Musings of a legal American immigrant.......
13/08/2006

As many of you know, I am a legal immigrant. I came to this amazing country in 1989 with my parents and younger brother. The process to get our green cards was not easy, and it took a number of years for everything to fall into place. But it did; and today I am a proud American citizen, an adopted son of the greatest country on the planet. Which brings us to the immigration debate of today. Bottom line is; the system is broken. One, current laws are not enforced. Two, it is practically impossible for anyone other than highly skilled, specialized, or highly financed immigrants to immigrate legally. Allow me to explain. I have an ex-sister-in-law who would love to come to America. She would work hard, and be an asset to our nation. However, she does not have a college degree, is not a brain surgeon and is not a minister. Therefore, she cannot get into the country via the different “work” categories of visas. She is also not an immediate family member of an American citizen; therefore she cannot get in via the “family-member” visa. She also does not have the money to purchase an American business thus excluding her from the “investment” category of immigration. All that is left is the “green-card lottery”. Unfortunately, my ex-sister-in-law is English. You see, the green card lottery is available to anyone, unless the number of immigrants from your country in the other visa categories over the past five years exceeds a certain amount. England always exceeds that amount. Therefore, she can never use the green card lottery. All that is left is to immigrate illegally; however, because she is law-abiding she won’t do it. The very type of person we want to immigrate, hard-working, law-abiding, cannot get into the country. The system is broken. So now we move to the proposed fixes. First, amnesty. Otherwise known as rewarding people for breaking the law. Sorry folks; it’s not going to fly. You don’t reward illegal immigrants with citizenship. American citizenship should be treated as a precious commodity, and not handed out freely to those that spit on our country and rally in our streets under another nation’s flag. Also, when you grant amnesty and citizenship to one illegal immigrant, now all his family members in Mexico can now immigrate here under the family-member visa. So for any single illegal who is given citizenship, you now have his brothers, sisters, children and parents not far behind. Can we say, an overwhelming flood of immigrants. Also the track record on amnesty is not good. In 1986 we took care of illegal immigration with amnesty? Could have fooled me. Second, a guest worker program. Sounds great on the surface. We get a handle on the unskilled workers, allow them to get jobs here, and then after 6 years they will head on home because their visas are over. These are the same people who came here illegally in the first place, and now we expect them to head home six years from now? Does this sound preposterous to anyone else? Third, a border enforcement policy. This would work. It may not take care of the issue of illegal immigrants in the country, and employers taking advantage of them with excessively low wages and bad working conditions, but it would stem the tide. Not sure if we will see that happen as I keep hearing various high-powered politicos wanting a borderless North America, with superhighways, ports of entry in Kansas City and other USA destroying ideas. The North American Union I think they keep calling it. Where it looks like we still have our country, but we give up our sovereignty. But that’s another subject, for another day. Fourth, an active deportation policy. This is what the law says should happen, but it seems the feds are not enforcing it unless goaded and forced to by local and state law enforcement. Most proposals contain some or all of the elements above. However the U.S. House, ever conscious of what the public actually thinks, will never embrace amnesty. The U.S. Senate on the other hand, demands amnesty. Thus the impasse. On one side you have McCain and the other democrats (yes, I know he claims to be Republican) wanting to open up the already-open borders and give all these poor law-abiding ILLEGALS citizenship. On the other you have Tom Tancredo leading a SWAT team and driving buses of illegals to the border himself. So along comes compromise. And the most interesting compromise I have seen thus far is one presented by Congressman Mike Pence from Indiana. Now there are massive holes in his bill which means I cannot support it currently. It does not address the problem of people overstaying their guest worker visas. It does not address the use of “anchor-babies”. It does not place numerical limits on the number of guest-workers in the first few years. And it assumes that within a matter of days full background checks could be completed by an efficient private-run system. Unfortunately, this private run system would still rely on a quick response from the US Government, and something tells me that the US Government does not give quick responses. Working with the Social Security Disability Insurance program for only a few months now I can clearly see that a quick response in the world of government is an eternity for the rest of us. I’ve also read that Pence’s plan allows guest-workers to apply for green cards, however I cannot find that in the legislation, so unless they qualify under one of the existing green card qualifications (family, skilled employment, investment, refugee, adoption etc) they would not automatically be able to apply for a green card under Pence’s plan. And like those from England, citizens of Mexico are ineligible for the green card lottery also. But Pence’s plan took some thought to come up with and deserves a closer look. Its enforcement first requirements are good. Yes, I know that I now have various friends mad at me for even considering this, but I know the system, and the immigration system is broken, both by bad design, and by non-enforcement. Pence’s bill encompasses a guest-worker program, and does not give away citizenship. In actuality, those on the guest-worker program could never become citizens unless they married an American. Every other legal route that currently exists in closed to them, with the exception of having a baby in the US, who is then a US citizen, and thus you get to stay. This is the anchor baby problem I mentioned previously. But I am convinced of this. No legislation has any chance of passing unless the American people become convinced that the enforcement parts will be enforced. They look today and see nothing of enforcement. They see porous borders, token deportations and an invasion of non-English speaking people in their schools and communities. Until the American people are convinced that all the immigration laws will be enforced, including deportation, nothing is going to fly. And elected officials are wasting their time. That’s my contemplations. This is a huge issue for many people. But don’t let the politicos simply use this to get re-elected, or add to their margins of victory. Let’s figure out a solution that works, that does not reward law-breaking, that allows people to come to this country and work hard and be an asset to our communities. It used to be that you came to America as an immigrant and became American. Today, that seems to have been lost. But it can be found again. I’m convinced of it.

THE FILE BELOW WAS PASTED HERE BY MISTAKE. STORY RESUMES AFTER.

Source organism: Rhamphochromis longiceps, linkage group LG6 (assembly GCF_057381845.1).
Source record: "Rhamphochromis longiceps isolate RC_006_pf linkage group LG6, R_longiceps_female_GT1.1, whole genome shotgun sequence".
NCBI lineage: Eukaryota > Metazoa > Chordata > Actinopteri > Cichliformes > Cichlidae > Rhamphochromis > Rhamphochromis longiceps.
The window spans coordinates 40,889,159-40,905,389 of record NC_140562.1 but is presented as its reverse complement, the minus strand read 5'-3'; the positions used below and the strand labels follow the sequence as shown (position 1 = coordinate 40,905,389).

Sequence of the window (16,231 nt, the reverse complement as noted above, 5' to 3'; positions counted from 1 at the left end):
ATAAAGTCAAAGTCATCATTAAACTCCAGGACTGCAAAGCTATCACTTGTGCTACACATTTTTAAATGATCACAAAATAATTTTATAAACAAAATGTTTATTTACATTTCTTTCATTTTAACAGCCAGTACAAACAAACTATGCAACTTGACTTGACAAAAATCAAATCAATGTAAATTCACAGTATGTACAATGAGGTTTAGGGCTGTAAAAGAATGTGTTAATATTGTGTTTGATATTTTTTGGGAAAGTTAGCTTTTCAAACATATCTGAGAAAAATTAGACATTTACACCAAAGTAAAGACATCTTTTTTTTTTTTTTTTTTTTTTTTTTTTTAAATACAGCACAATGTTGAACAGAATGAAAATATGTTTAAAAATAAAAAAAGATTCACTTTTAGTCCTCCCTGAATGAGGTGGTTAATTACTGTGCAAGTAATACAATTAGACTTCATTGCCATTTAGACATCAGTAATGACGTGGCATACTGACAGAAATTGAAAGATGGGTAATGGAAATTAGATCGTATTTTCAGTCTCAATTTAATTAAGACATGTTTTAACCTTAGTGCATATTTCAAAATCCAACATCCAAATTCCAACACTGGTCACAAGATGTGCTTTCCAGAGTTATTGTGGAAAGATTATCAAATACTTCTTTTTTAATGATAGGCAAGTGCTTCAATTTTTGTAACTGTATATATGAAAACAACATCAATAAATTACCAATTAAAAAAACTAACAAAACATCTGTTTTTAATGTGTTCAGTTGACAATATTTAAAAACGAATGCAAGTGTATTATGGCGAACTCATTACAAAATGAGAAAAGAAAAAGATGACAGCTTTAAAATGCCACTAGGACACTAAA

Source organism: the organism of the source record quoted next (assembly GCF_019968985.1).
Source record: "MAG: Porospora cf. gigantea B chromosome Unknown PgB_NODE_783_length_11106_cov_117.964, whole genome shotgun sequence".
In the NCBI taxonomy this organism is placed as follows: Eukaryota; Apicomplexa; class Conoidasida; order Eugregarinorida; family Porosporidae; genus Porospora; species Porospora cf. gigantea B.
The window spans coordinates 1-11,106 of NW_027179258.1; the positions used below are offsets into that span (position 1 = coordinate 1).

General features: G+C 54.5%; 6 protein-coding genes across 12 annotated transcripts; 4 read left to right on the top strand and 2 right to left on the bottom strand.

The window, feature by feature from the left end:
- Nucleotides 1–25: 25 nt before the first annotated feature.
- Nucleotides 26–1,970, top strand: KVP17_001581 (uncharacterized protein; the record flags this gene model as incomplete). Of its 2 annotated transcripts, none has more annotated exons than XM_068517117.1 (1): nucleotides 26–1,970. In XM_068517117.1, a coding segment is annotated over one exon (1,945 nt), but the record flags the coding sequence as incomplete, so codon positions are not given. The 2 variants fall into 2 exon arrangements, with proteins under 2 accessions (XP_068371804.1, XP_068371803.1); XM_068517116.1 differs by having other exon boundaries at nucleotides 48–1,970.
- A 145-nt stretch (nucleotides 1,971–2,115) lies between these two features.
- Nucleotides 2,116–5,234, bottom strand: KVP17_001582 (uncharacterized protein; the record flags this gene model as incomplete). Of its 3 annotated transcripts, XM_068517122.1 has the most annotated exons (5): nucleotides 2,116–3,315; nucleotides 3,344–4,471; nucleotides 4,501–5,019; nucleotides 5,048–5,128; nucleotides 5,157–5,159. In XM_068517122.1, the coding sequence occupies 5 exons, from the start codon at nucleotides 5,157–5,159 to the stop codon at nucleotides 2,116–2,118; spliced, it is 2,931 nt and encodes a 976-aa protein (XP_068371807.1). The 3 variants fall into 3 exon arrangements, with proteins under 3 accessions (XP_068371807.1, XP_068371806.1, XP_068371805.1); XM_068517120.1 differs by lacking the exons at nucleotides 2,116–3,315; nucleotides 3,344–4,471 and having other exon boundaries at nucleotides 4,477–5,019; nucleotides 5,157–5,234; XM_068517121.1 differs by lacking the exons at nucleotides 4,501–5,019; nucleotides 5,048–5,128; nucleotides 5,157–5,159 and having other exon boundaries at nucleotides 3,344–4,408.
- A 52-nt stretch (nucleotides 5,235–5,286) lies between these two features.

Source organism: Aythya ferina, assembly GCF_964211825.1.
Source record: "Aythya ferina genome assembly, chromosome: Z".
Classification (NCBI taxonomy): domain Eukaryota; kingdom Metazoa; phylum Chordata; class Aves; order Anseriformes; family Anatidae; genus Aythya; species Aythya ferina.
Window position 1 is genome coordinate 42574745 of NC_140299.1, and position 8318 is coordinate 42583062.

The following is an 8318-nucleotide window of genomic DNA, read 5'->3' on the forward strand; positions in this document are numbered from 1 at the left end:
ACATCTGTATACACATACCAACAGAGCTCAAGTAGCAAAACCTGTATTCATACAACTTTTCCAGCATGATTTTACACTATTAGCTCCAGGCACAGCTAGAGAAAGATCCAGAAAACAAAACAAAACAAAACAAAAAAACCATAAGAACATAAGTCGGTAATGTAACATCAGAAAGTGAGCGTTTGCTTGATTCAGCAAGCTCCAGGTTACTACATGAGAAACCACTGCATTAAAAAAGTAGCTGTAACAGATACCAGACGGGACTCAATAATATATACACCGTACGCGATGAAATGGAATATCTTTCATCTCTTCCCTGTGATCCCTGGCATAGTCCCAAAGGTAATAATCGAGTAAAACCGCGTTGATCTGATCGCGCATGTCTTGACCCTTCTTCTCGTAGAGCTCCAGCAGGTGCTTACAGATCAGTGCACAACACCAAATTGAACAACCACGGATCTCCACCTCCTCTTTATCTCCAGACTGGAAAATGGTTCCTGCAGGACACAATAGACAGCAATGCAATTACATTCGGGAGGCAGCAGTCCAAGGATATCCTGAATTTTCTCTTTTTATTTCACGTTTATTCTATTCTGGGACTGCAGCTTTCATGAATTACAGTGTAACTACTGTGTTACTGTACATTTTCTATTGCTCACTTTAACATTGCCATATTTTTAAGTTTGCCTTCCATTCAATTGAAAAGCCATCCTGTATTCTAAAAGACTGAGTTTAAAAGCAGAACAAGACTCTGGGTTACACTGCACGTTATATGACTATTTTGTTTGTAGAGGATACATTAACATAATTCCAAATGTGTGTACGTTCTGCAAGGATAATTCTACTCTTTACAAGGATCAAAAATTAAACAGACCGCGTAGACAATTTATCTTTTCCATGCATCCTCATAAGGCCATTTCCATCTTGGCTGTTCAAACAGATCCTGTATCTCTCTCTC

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Amos 4:13